GREAT FALLS — Assisting kids and younger adults is said to have unique needs, requiring specialized personnel, training, and equipment. The Montana Department of Public Health and Human Services noted that deficiencies in these areas have resulted in historically poorer outcomes for pediatric patients versus adults.
Since 1985, federally funded Emergency Medical Services for Children (EMSC) programs in each state have been working to improve the quality of pediatric emergency care.
Great Falls Emergency Services was recently recognized by the EMSC as Level III/Gold Pediatric EMS Service with a Safety Plus Endorsement.
"We do go on pediatric calls - calls for children and newborns," said GFES General Manager, Justin Grohs. "Those do tend to be very unique. They're relatively low frequency, but arguably high intensity. There's a lot of pressure and emotion often involved when a child gets hurt or becomes sick."
Grohs emphasized that the procedure of emergency care for kids is much different than adults.
"We try to train on those types of calls as much as we can just because no one is every truly comfortable managing a small child like that," Grohs said. "Fortunately, it doesn't happen super often, but they tend to be high intensity calls."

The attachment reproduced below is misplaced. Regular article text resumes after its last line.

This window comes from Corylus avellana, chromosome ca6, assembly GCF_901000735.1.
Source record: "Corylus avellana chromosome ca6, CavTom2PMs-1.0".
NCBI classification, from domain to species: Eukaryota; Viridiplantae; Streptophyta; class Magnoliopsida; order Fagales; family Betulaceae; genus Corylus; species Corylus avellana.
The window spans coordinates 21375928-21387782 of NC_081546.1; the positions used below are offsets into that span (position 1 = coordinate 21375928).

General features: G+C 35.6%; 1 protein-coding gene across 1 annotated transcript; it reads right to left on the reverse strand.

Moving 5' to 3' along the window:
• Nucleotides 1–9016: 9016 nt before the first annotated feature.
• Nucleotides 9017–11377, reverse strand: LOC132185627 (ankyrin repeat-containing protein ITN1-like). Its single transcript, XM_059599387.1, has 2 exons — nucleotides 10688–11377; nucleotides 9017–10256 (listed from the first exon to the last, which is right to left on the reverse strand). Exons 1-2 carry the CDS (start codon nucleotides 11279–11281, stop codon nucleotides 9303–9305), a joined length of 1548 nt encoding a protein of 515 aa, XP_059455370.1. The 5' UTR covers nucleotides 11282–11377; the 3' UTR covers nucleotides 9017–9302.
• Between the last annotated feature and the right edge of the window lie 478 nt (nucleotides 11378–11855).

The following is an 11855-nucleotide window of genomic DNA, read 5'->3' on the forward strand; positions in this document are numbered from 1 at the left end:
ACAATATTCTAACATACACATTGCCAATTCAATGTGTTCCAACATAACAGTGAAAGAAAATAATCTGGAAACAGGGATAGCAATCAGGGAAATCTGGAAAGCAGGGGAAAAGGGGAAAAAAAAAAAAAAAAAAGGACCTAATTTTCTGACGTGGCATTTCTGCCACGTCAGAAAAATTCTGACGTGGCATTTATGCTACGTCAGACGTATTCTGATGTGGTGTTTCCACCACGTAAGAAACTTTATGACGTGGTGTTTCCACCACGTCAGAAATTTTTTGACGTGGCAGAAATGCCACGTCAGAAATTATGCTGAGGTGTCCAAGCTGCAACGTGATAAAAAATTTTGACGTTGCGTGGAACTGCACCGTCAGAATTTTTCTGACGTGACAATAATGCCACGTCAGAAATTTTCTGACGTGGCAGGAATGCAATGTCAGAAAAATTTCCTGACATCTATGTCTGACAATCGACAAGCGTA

Brian Taylor, who is an EMT for GFES specializes in pediatric care. He explained the most common calls they respond to in regards to children.
“The younger ones, it’s usually choking, or blocked airways," Taylor said. "They like to stick things in their mouth or up their nose. Kids like to explore themselves. A lot of our calls are chocking or airway involved.”
The mission of EMSC is to implement a performance-driven healthcare system for pediatrics in Montana, ensuring that children, no matter where they live, have access to the right care at the right time with the right resources.
The Gold Recognition indicates that Great Falls Emergency Services meets the following criteria:
• The Agency has a medical director.
• The Agency provides staff with at least 4 hours of pediatric education each year and maintains pediatric education records separate from other education. • The Agency provides annual community outreach (i.e., presentations to elementary school students on EMS and Safety or a bike safety rodeo). • Each ambulance carries the required equipment and resources sized for the care of children and
• All staff have passed a Child Protective Services background check
Grohs said the State EMS office put a program together to recognize EMS services for varying levels of pediatric readiness and GFES has already met well beyond the minimum requirements. He added that being pediatric ready is a unique skill set and an important addition that they are bringing into their services.